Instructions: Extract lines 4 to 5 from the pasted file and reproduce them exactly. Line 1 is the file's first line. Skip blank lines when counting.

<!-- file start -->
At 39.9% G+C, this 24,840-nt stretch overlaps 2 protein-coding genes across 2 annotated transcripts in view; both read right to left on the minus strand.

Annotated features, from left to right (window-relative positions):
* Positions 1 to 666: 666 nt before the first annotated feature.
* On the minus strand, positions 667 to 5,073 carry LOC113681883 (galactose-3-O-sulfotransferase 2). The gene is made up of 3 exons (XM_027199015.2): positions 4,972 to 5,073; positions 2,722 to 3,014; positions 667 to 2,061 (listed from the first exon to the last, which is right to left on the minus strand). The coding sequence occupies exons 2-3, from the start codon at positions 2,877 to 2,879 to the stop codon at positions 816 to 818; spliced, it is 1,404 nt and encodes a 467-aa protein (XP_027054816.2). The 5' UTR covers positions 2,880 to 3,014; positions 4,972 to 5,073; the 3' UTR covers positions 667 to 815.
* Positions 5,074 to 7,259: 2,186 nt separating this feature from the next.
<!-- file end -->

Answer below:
* On the minus strand, positions 667 to 5,073 carry LOC113681883 (galactose-3-O-sulfotransferase 2). The gene is made up of 3 exons (XM_027199015.2): positions 4,972 to 5,073; positions 2,722 to 3,014; positions 667 to 2,061 (listed from the first exon to the last, which is right to left on the minus strand). The coding sequence occupies exons 2-3, from the start codon at positions 2,877 to 2,879 to the stop codon at positions 816 to 818; spliced, it is 1,404 nt and encodes a 467-aa protein (XP_027054816.2). The 5' UTR covers positions 2,880 to 3,014; positions 4,972 to 5,073; the 3' UTR covers positions 667 to 815.
* Positions 5,074 to 7,259: 2,186 nt separating this feature from the next.